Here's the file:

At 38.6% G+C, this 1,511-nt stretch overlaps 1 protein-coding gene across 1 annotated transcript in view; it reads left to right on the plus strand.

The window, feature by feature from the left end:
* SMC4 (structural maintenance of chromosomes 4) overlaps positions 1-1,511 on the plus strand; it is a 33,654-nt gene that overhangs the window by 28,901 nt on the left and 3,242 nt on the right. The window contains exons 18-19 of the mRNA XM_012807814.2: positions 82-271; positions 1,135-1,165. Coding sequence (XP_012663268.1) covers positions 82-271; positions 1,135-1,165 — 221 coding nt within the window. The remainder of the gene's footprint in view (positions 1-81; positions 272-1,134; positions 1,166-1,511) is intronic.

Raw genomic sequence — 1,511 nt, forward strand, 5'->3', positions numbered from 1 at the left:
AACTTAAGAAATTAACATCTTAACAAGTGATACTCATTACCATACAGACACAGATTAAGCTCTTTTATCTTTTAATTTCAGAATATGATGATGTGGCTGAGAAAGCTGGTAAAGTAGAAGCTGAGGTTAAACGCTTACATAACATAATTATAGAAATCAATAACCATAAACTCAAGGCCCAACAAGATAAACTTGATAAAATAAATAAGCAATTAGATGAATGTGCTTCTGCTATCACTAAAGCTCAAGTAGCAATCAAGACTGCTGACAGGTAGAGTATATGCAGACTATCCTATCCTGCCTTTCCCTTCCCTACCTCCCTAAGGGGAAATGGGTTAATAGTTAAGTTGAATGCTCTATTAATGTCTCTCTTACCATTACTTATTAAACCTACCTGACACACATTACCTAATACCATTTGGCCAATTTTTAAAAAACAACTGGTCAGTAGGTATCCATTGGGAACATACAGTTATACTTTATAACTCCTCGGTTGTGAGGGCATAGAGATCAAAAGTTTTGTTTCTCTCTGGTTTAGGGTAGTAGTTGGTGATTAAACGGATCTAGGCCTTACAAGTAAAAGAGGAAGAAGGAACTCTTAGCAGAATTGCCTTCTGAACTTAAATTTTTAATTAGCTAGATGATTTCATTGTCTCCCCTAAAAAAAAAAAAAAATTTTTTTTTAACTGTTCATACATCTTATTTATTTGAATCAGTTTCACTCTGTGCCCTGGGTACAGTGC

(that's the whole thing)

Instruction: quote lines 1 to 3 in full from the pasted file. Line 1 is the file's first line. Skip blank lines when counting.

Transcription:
At 38.6% G+C, this 1,511-nt stretch overlaps 1 protein-coding gene across 1 annotated transcript in view; it reads left to right on the plus strand.

The window, feature by feature from the left end:
* SMC4 (structural maintenance of chromosomes 4) overlaps positions 1-1,511 on the plus strand; it is a 33,654-nt gene that overhangs the window by 28,901 nt on the left and 3,242 nt on the right. The window contains exons 18-19 of the mRNA XM_012807814.2: positions 82-271; positions 1,135-1,165. Coding sequence (XP_012663268.1) covers positions 82-271; positions 1,135-1,165 — 221 coding nt within the window. The remainder of the gene's footprint in view (positions 1-81; positions 272-1,134; positions 1,166-1,511) is intronic.